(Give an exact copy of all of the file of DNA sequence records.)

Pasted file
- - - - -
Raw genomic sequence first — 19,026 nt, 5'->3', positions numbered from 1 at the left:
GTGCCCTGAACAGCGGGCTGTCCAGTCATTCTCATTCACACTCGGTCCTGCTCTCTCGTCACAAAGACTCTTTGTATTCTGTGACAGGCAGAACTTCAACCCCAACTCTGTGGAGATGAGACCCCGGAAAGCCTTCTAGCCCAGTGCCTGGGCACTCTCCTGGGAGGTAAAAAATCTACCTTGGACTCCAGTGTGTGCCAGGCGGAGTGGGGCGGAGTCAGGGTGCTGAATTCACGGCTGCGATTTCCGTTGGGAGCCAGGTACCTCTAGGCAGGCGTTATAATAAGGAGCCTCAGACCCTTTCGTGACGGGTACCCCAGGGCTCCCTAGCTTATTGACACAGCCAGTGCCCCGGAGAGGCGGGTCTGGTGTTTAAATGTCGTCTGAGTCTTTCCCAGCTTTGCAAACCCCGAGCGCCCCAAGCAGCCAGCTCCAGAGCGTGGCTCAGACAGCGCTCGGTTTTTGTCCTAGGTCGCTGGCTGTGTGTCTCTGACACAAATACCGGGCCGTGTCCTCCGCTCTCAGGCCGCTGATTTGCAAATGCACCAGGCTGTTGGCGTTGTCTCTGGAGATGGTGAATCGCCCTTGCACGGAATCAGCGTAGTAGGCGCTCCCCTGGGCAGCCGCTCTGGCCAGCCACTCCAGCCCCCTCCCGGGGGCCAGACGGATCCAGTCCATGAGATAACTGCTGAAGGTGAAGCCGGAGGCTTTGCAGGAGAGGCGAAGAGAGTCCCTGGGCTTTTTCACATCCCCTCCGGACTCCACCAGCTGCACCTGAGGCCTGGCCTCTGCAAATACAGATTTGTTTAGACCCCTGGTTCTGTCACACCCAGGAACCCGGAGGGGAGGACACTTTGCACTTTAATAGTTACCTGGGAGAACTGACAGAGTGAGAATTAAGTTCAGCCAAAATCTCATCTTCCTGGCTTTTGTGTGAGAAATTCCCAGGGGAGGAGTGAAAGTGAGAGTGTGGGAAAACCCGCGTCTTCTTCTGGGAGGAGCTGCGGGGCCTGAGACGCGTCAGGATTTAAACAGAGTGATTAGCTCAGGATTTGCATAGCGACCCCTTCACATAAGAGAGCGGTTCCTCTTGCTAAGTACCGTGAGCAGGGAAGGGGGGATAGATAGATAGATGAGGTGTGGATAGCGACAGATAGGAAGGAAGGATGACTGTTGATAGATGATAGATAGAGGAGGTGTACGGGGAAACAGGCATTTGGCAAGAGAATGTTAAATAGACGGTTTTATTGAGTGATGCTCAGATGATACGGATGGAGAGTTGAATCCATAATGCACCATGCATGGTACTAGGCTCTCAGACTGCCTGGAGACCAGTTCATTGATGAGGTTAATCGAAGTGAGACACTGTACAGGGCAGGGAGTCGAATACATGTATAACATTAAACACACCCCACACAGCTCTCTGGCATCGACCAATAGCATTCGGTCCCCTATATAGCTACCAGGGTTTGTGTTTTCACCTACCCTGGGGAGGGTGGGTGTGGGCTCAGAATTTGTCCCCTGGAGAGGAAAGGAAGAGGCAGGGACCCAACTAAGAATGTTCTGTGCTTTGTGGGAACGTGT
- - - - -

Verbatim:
Raw genomic sequence first — 19,026 nt, 5'->3', positions numbered from 1 at the left:
GTGCCCTGAACAGCGGGCTGTCCAGTCATTCTCATTCACACTCGGTCCTGCTCTCTCGTCACAAAGACTCTTTGTATTCTGTGACAGGCAGAACTTCAACCCCAACTCTGTGGAGATGAGACCCCGGAAAGCCTTCTAGCCCAGTGCCTGGGCACTCTCCTGGGAGGTAAAAAATCTACCTTGGACTCCAGTGTGTGCCAGGCGGAGTGGGGCGGAGTCAGGGTGCTGAATTCACGGCTGCGATTTCCGTTGGGAGCCAGGTACCTCTAGGCAGGCGTTATAATAAGGAGCCTCAGACCCTTTCGTGACGGGTACCCCAGGGCTCCCTAGCTTATTGACACAGCCAGTGCCCCGGAGAGGCGGGTCTGGTGTTTAAATGTCGTCTGAGTCTTTCCCAGCTTTGCAAACCCCGAGCGCCCCAAGCAGCCAGCTCCAGAGCGTGGCTCAGACAGCGCTCGGTTTTTGTCCTAGGTCGCTGGCTGTGTGTCTCTGACACAAATACCGGGCCGTGTCCTCCGCTCTCAGGCCGCTGATTTGCAAATGCACCAGGCTGTTGGCGTTGTCTCTGGAGATGGTGAATCGCCCTTGCACGGAATCAGCGTAGTAGGCGCTCCCCTGGGCAGCCGCTCTGGCCAGCCACTCCAGCCCCCTCCCGGGGGCCAGACGGATCCAGTCCATGAGATAACTGCTGAAGGTGAAGCCGGAGGCTTTGCAGGAGAGGCGAAGAGAGTCCCTGGGCTTTTTCACATCCCCTCCGGACTCCACCAGCTGCACCTGAGGCCTGGCCTCTGCAAATACAGATTTGTTTAGACCCCTGGTTCTGTCACACCCAGGAACCCGGAGGGGAGGACACTTTGCACTTTAATAGTTACCTGGGAGAACTGACAGAGTGAGAATTAAGTTCAGCCAAAATCTCATCTTCCTGGCTTTTGTGTGAGAAATTCCCAGGGGAGGAGTGAAAGTGAGAGTGTGGGAAAACCCGCGTCTTCTTCTGGGAGGAGCTGCGGGGCCTGAGACGCGTCAGGATTTAAACAGAGTGATTAGCTCAGGATTTGCATAGCGACCCCTTCACATAAGAGAGCGGTTCCTCTTGCTAAGTACCGTGAGCAGGGAAGGGGGGATAGATAGATAGATGAGGTGTGGATAGCGACAGATAGGAAGGAAGGATGACTGTTGATAGATGATAGATAGAGGAGGTGTACGGGGAAACAGGCATTTGGCAAGAGAATGTTAAATAGACGGTTTTATTGAGTGATGCTCAGATGATACGGATGGAGAGTTGAATCCATAATGCACCATGCATGGTACTAGGCTCTCAGACTGCCTGGAGACCAGTTCATTGATGAGGTTAATCGAAGTGAGACACTGTACAGGGCAGGGAGTCGAATACATGTATAACATTAAACACACCCCACACAGCTCTCTGGCATCGACCAATAGCATTCGGTCCCCTATATAGCTACCAGGGTTTGTGTTTTCACCTACCCTGGGGAGGGTGGGTGTGGGCTCAGAATTTGTCCCCTGGAGAGGAAAGGAAGAGGCAGGGACCCAACTAAGAATGTTCTGTGCTTTGTGGGAACGTGT